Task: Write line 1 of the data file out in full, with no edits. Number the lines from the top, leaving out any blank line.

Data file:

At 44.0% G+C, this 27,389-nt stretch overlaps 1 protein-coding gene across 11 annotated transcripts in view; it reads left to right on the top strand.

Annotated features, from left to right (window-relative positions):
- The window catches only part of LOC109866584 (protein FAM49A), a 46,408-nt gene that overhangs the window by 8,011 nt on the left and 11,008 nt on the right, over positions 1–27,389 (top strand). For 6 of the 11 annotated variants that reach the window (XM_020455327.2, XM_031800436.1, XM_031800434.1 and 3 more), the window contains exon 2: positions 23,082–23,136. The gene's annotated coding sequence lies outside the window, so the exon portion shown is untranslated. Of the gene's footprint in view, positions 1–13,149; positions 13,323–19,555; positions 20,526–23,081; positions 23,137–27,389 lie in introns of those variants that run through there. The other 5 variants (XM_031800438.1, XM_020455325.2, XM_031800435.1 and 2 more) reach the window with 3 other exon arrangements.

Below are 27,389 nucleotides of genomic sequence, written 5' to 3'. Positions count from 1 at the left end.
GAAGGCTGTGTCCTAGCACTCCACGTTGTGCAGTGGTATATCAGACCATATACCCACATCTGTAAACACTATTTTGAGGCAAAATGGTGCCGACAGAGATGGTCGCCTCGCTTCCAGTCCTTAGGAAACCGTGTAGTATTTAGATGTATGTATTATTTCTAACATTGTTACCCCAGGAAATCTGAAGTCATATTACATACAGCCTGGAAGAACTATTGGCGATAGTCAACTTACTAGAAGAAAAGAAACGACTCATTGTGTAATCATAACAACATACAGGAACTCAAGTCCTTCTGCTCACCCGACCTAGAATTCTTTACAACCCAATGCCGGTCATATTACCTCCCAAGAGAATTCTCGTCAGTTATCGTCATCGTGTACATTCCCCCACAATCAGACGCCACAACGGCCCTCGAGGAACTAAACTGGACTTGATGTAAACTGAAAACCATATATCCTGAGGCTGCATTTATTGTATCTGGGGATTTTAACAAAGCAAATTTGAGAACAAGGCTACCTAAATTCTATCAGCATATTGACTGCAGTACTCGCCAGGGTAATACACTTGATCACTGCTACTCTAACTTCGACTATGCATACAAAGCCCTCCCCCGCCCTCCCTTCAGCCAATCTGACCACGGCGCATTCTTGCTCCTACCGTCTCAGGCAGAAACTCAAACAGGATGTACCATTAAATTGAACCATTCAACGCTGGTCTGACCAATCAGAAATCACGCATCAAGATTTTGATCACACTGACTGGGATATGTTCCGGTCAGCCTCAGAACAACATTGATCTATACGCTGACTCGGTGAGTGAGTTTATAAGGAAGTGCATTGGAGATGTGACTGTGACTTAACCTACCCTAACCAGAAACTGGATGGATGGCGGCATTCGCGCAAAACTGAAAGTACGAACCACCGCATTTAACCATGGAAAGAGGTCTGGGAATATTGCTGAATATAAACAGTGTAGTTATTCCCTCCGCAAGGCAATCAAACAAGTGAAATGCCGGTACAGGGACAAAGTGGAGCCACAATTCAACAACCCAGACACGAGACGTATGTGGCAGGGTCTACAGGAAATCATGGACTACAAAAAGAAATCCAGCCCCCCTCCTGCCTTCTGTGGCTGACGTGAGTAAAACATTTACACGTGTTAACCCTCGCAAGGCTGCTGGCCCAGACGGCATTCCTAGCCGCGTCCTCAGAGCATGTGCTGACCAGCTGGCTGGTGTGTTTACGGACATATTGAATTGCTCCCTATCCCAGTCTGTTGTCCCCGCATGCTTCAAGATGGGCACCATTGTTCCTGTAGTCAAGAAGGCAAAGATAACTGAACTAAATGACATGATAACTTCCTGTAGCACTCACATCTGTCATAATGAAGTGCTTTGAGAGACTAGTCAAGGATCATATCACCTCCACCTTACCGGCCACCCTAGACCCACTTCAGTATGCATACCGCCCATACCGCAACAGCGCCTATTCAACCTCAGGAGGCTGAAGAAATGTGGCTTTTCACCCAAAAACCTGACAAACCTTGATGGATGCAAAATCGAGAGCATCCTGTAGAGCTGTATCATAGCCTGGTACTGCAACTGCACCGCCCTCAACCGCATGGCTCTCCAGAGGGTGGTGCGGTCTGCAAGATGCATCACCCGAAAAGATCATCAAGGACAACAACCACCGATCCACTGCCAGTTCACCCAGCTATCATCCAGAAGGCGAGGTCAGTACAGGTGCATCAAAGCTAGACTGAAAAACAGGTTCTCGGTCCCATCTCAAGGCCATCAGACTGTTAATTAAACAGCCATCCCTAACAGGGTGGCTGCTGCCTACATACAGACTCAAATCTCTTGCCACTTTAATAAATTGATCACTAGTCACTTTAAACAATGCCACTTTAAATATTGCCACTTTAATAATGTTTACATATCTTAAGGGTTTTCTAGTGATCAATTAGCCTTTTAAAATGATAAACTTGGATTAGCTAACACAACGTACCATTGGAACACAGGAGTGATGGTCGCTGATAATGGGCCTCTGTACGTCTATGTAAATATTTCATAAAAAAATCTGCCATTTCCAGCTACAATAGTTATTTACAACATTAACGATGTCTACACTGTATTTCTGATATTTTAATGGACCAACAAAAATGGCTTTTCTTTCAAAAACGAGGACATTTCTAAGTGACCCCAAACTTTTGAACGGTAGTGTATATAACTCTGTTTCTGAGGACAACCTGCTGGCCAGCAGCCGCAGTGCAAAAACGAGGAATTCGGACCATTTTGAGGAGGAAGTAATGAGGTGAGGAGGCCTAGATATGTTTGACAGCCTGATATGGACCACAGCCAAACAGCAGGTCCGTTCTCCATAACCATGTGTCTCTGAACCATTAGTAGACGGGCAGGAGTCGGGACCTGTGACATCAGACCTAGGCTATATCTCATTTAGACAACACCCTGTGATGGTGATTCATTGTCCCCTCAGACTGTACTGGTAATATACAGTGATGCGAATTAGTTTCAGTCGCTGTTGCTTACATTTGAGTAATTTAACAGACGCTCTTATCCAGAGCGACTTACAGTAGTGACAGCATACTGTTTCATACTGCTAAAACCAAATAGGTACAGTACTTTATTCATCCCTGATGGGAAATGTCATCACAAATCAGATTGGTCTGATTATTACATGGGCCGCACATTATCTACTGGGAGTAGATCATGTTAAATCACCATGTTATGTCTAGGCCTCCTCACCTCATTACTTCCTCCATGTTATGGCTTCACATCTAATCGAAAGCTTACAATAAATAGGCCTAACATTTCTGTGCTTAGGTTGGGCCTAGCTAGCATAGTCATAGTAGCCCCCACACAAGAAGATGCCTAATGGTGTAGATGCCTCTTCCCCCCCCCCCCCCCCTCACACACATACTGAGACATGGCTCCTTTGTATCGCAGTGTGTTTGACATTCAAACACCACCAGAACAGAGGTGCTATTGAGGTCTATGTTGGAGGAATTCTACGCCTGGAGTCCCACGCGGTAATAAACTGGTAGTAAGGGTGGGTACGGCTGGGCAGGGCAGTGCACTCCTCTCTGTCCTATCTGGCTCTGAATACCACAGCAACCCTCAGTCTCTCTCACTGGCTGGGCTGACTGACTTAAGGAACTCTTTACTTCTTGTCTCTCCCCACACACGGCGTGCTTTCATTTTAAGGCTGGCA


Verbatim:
At 44.0% G+C, this 27,389-nt stretch overlaps 1 protein-coding gene across 11 annotated transcripts in view; it reads left to right on the top strand.